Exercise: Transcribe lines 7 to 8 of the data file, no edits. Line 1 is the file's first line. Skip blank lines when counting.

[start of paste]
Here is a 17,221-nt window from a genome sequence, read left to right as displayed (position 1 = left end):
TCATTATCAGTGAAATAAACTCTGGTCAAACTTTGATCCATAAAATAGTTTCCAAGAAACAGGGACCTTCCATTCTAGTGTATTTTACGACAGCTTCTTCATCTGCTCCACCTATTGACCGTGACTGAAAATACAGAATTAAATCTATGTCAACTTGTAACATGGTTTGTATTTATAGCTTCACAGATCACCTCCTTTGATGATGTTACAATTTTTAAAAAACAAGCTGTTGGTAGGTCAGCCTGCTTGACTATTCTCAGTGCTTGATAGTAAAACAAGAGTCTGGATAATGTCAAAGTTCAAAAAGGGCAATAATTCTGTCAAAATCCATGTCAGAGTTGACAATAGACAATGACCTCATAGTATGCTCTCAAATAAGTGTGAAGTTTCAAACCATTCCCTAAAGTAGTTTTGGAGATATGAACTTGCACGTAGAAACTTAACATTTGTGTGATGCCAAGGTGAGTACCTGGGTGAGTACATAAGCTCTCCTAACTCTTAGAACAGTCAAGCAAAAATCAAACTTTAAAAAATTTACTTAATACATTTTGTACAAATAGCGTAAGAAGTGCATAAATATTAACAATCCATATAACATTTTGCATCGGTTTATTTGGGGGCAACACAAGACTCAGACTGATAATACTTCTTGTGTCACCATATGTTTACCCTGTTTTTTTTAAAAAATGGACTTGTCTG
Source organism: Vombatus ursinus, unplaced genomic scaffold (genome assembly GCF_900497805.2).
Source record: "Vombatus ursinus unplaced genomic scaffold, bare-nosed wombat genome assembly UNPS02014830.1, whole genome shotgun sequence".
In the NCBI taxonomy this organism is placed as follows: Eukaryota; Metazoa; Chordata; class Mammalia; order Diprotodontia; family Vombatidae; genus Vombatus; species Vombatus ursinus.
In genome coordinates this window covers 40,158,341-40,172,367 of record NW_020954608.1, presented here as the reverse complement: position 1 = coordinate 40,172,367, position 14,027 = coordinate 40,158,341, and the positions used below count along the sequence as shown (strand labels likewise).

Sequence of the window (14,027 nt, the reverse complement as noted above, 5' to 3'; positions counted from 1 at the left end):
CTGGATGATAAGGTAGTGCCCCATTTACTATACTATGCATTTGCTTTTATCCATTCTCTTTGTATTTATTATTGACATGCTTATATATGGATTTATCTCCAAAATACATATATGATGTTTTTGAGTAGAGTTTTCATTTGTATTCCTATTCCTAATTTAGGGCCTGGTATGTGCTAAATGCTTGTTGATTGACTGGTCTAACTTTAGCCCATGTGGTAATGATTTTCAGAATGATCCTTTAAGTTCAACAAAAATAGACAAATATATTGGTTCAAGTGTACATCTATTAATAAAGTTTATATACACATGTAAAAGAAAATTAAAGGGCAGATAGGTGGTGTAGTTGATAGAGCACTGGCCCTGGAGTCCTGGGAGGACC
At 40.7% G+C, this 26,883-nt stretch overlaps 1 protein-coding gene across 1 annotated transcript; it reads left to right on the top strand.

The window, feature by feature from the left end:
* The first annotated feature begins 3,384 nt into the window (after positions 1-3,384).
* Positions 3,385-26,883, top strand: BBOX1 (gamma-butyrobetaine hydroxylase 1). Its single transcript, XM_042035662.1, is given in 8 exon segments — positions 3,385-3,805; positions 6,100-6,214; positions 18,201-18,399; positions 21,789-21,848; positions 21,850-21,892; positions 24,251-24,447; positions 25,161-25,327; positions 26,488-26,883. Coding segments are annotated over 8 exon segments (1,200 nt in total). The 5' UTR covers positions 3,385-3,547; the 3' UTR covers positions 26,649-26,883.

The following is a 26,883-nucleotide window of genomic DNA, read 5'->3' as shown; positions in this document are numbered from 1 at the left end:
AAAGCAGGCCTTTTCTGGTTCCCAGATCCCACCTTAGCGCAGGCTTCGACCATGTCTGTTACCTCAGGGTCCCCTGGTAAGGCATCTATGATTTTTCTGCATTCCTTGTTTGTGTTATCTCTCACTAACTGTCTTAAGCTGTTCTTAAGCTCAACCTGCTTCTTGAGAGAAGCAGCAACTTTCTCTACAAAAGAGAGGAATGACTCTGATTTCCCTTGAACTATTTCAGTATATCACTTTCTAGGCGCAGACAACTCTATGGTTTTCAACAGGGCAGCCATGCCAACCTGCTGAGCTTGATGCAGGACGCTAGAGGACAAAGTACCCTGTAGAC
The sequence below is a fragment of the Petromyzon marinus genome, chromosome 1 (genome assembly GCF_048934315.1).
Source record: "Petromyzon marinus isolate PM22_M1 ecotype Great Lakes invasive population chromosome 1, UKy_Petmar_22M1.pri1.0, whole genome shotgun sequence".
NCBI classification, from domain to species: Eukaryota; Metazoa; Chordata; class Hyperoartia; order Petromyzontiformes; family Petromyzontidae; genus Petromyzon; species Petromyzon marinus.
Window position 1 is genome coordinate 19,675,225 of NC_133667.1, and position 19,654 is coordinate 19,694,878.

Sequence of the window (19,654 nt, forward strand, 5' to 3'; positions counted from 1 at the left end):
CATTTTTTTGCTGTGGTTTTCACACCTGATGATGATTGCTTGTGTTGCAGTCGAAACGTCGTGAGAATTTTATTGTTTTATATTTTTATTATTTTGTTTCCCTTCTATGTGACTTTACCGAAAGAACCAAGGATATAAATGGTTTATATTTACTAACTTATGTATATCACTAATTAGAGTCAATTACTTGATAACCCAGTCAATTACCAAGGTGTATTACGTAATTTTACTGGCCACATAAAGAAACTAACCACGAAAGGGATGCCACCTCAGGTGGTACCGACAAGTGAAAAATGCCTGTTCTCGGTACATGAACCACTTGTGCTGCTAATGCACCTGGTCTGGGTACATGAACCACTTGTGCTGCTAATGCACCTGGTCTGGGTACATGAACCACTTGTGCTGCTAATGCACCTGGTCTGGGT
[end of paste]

Sequence of the window (14,027 nt, the reverse complement as noted above, 5' to 3'; positions counted from 1 at the left end):
CTGGATGATAAGGTAGTGCCCCATTTACTATACTATGCATTTGCTTTTATCCATTCTCTTTGTATTTATTATTGACATGCTTATATATGGATTTATCTCCAAAATACATATATGATGTTTTTGAGTAGAGTTTTCATTTGTATTCCTATTCCTAATTTAGGGCCTGGTATGTGCTAAATGCTTGTTGATTGACTGGTCTAACTTTAGCCCATGTGGTAATGATTTTCAGAATGATCCTTTAAGTTCAACAAAAATAGACAAATATATTGGTTCAAGTGTACATCTATTAATAAAGTTTATATACACATGTAAAAGAAAATTAAAGGGCAGATAGGTGGTGTAGTTGATAGAGCACTGGCCCTGGAGTCCTGGGAGGACC